1. works full time in the UK for a period of 365 days some or all of which falls within year X
  2. during that period there are no significant breaks from work and
  3. more than three-quarters of the number of days in year X when he does

A significant break from work is a period of at least 31 days where the person does not do more than three hours work in the UK on any day, and is not on annual leave, sick leave or parenting leave.

  • someone who was UK resident for the three years prior to year X under the automatic residence tests, for whom year X is not a split year, who dies in year X and has a home in the UK when he dies.

Second stage - Connecting factors - the"sufficient Ties" test

If none of the non resident tests and none of the resident tests is met, the next stage is to look at ties with the UK. In broad terms, the more ties a person has with the UK, the fewer days he may spend here before being regarded as UK resident. There are two scales, one for those who have been UK resident for one or more of the three preceding tax years (leavers) and one for those who have not been UK resident for any of the three years prior to the year concerned (arrivers).

Table

What are the ties?

There are five connecting factors that are"ties" for the purposes of the new test. All five apply to anyone who has been UK resident in any of the three years prior to the tax year concerned (leavers), but only four apply to others (arrivers). The"country tie" (see below) does not apply to arrivers. Each tax year is looked at separately to decide whether there is a UK tie.

The ties are:

You have a family tie in year X if any of the following is UK resident in that year:

  • your husband, wife or civil partner, unless you are separated
  • anyone with whom you are cohabiting
  • any of your children under the age of 18

Having a child under the age of 18 does not count as a family tie in the following circumstances:

  • if you see the child in the UK on less than 61 days in the tax year (and a day counts if you see the child for all or part of the day)
  • if it is the year in which the child turns 18 and you see the child for less than 61 days in the year before his or her birthday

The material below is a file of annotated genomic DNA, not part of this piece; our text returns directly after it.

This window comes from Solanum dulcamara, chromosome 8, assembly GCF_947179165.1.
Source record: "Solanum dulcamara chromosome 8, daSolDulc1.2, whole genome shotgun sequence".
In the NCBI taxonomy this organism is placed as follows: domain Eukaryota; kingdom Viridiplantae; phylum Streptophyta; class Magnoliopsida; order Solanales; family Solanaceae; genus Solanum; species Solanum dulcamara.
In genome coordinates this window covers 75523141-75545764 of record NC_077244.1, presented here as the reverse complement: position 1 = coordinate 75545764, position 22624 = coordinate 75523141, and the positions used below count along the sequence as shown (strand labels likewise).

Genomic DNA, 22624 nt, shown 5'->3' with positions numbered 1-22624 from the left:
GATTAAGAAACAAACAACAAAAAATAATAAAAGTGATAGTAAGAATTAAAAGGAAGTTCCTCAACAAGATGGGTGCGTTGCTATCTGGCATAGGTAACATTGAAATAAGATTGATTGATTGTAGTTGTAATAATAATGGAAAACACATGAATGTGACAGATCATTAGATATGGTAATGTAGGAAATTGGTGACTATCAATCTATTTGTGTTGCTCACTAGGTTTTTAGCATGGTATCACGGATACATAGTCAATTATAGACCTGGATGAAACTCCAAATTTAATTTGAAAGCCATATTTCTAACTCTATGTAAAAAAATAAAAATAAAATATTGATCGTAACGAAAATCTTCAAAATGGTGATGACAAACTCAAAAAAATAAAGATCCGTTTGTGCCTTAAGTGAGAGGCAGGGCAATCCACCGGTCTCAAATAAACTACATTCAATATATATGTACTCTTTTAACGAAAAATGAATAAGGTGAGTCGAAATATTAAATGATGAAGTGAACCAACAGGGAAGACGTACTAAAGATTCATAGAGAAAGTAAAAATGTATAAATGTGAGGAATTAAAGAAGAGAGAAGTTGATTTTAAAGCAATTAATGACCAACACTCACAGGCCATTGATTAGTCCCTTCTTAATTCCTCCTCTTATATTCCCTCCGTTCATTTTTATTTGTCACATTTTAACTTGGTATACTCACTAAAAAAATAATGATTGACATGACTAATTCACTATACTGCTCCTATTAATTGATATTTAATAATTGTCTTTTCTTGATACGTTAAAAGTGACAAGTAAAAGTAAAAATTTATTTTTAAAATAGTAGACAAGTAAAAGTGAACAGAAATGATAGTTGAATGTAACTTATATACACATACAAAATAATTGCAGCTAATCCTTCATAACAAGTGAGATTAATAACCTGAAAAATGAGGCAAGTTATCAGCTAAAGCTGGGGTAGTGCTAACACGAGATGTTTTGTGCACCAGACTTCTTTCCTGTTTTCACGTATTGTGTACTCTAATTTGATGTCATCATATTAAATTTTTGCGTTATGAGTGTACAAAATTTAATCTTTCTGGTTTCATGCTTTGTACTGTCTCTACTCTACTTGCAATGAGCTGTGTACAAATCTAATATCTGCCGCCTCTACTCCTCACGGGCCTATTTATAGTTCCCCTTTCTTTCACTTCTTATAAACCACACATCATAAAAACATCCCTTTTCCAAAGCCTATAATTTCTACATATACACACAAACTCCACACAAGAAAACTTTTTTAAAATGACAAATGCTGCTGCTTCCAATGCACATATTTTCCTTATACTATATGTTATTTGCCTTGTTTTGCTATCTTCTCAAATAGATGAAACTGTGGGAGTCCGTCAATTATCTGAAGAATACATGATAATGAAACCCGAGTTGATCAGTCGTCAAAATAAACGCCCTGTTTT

There is also an exception for children under the age of 18 who are in full time education in the UK. If they spend less than 21 days in the UK outside term time, they are treated as not UK resident, and therefore cannot be a family tie. This applies if the child would not be resident if time spent in the UK full time education is ignored.

You have an accommodation tie in year X if you have a place to live in the UK which is available to you for at least 91 days continuously, during year X AND you spend at least one night at that place in the year. Gaps of fewer than 16 days when the place is not available to you are ignored.

You have a place to live in the UK if you have a home in the UK, a holiday home, weekend home, temporary retreat or something similar, or where there is other accommodation available to you where you can live when you are in the UK. You can have accommodation available to you even if you do not own it or have any legal right to occupy it. The meaning of "a place to live" is potentially very wide and could include a hotel or a private members' club that someone uses on a regular basis.

If the accommodation belongs to one of your close relatives, you can spend up to 15 nights there before it will count as an accommodation tie. A close relative means your parents or grandparents, brothers or sisters, and children and grandchildren aged 18 or over, whether they are related by blood or by marriage/civil partnership.

You have a work tie for tax year X if you work in the UK for at least 40 days in the year. This can be 40 days continuously or 40 days in total. You work in the UK on any day in which you do more than 3 hours work.

There is no guidance as to how this is going to be monitored in practice.

If you have spent more than 90 days in the United Kingdom in either or both of the two tax years preceding the year concerned, you have a tie. This means that if you have spent more than 90 days in the UK in 2012/13 and/or 2011/12 you have a tie with the UK in 2013/14.

This applies only to leavers (i.e. someone who has been UK resident in at least one of the three preceding tax years).

If you spend more days in the UK than in any other country in the tax year concerned, you will have a country tie. This means that even if you restrict your days in the United Kingdom to the number permitted for your circumstances, you will still be resident here if you are spending more days here than anywhere else.

What counts as a day spent in the UK?

If you are present in the UK at the end of the day, it counts as a day spent here (the midnight rule). There are exceptions for:

  • passengers in transit who arrive in the UK on one day and leave on the next, and do not engage in activities that are substantially unrelated to their passage through the UK between arrival and departure